Blakemore Lures – A Look Back

Bert Hall, inventor of the Road Runner and Blakemore lures, hoist a string of walleye. Photo courtesy of TJ Stallings, TTI-Blakemore.

Bert Hall, inventor of the Road Runner and Blakemore lures, hoist a string of walleye. Photo courtesy of TJ Stallings, TTI-Blakemore.

When one thinks of some of the first lures designed for light-line finesse fishing two companies should come to mind. Of course there was the Bass Buster Lures Beetle Spin manufactured by early bass pioneer Virgil Ward. The second that should rattle your memory – especially with the latest number of underspins that have entered the market – is the Blakemore Road Runner.

Blakemore came to life in 1959 when Bert Hall and a fishing buddy started manufacturing the Road Runner in Branson, MO. Back then it was manufactured solely of marabou and was mainly designed for use on local lakes such as Taneycomo, Bull Shoals, Table Rock and the Arkansas River. The bait was designed to catch anything – and that it did.

Recently I’ve been going through a lot of bass magazines and it’s difficult not to find a magazine from the 60s through the 80s that didn’t have a Blakemore ad of some sort in it. What really caught my attention, though, was the number of baits associated with the Blakemore name. In the hay-day they not only made the Road Runner, they made a number of bass-centric baits that included crankbaits, spinnerbaits, buzzbaits and they even sold batteries.

Although it’s difficult to determine why these baits (and the battery) were discontinued from the Blakemore lineup, more than likely it had to do with sticking with the girl who went to the dance with them.

Anyway, let’s take a look at what Blakemore was offering to the bass angler in the 1970s.

Blakemore ad circa 1978.

Blakemore ad circa 1978.

Trouble Shooter

I think this crankbait definitely falls into the Darwin-esque type of bait we’ve covered before here on the Bass Fishing Archives. I don’t know if that’s why Blakemore stopped making the bait or not but in any case, a number of companies have tried the air-trapping concept before and to my knowledge none of them have become a mainstay in our tackle boxes. According to TJ Stallings, Blakemore-TTI’s Marketing and PR guru, the crankbait was dropped from the lineup around the 1989 time frame.


By the time this ad came out in 1978 a number of companies were manufacturing a buzzbait. Some of these designs were in-line buzzers while others were an offshoot of the spinnerbait. What I like about this Blakemore is the spoon-style head and the fact they made a model in 3/4 ounce. You’ll also notice the vinyl skirt attached to the hook, a material used for most spinnerbaits and jigs at the time.

Blakemore ad circa 1973.

Blakemore ad circa 1973.

Buzz-Spin and Baby-Buzz-Spin

Blakemore’s spinnerbaits look like any other spinnerbait you’d have seen at the time and even today. The difference with theirs was the nylon weedguards on the head. They came in two sizes, 3/8 and 1/2 ounce and their blades were reported to be 30-percent heavier than those used by other companies. According to Stallings, the spinnerbaits were discontinued in the 1986 time frame.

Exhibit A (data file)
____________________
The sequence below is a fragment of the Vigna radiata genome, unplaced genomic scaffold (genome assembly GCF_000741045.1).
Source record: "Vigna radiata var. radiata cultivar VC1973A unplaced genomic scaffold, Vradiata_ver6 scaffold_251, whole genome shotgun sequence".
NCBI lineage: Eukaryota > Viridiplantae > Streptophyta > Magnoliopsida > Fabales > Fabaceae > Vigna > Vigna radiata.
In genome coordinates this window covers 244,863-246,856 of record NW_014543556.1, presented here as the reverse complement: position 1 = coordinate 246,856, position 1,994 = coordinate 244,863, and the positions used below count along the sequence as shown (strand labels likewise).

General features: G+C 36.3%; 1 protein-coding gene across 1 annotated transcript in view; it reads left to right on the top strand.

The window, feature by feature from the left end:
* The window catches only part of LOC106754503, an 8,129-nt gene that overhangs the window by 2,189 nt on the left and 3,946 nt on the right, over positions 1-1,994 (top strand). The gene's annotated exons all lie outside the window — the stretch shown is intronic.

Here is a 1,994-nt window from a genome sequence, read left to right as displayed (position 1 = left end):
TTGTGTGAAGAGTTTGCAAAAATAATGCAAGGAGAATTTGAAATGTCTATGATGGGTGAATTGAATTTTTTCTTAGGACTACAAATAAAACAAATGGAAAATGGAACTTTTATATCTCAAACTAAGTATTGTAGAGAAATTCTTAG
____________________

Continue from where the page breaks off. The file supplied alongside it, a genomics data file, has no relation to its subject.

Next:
Blakemore ad circa 1973 featuring the "Official Battery of the 1973 Bassmaster Classic."

Blakemore ad circa 1973 featuring the “Official Battery of the 1973 Bassmaster Classic.”

Magnum More Power Battery

Here’s a little tidbit that I bet even the most nerdy bass angler didn’t know – and it’s not that Blakemore made batteries. It’s the fact that Blakemore’s battery was the “official” battery of the 1973 Bassmaster Classic. Not sure how long Blakemore was in the battery business but here’s some proof they were. Even Stallings was surprised when he saw this ad.

1973 Blakemore Ad 2Road Runner

As stated previously, the Road Runner came in only marabou but over the years its design has morphed in many ways. For example, in the ads you see here a number of the heads feature a weedguard. The weedguard was discontinued in the early 80s – probably in order to aid in hookups.

Also shown in the ads are various versions with a beaver-tail grub configuration and even a plastic worm – both of which have been discontinued. Also apparent is the use of Indiana-style blades, which are still used on a number of Road Runners today.

Although the Road Runner is seen mainly as a crappie bait, it has a big following amongst bass anglers, especially after the 2004 Bassmaster Classic was nearly won on one. In fact Stallings says about 40 percent of their sales go to bass anglers.

“Even elephants eat peanuts,” Stallings said. “In fact, the biggest known bass that has come on one of our baits is a 16-pounder from Beinville Plantation.”

After the near Classic win by Aaron Martens, Blakemore came out with the Rollin’ Runners models designed for Martens and Randy Howell. These heads feature willow blades, head weights up to 3/8 ounce and double keeper for fluke-style bodies.

Stallings said that after buying the company their mission was to improve all of the Road Runners. This included new molds, head designs, hooks, eyes, paint and blade colors and styles. It’s obvious if you look at what Blakemore-TTI is doing now that they’ve definitely made a better mouse trap.

Another recent addition to the Road Runner lineup is the Reality Shad Buffet rig, which is really a Road Runner umbrella rig.

It’s obvious that the design concept that Bert Hall came up with over 50 years ago was a solid one. Not many companies can boast that kind of longevity and still produce. To see what Blakemore is doing today as compared with the ads shown in this piece, you can check them out at TTI-Blakemore.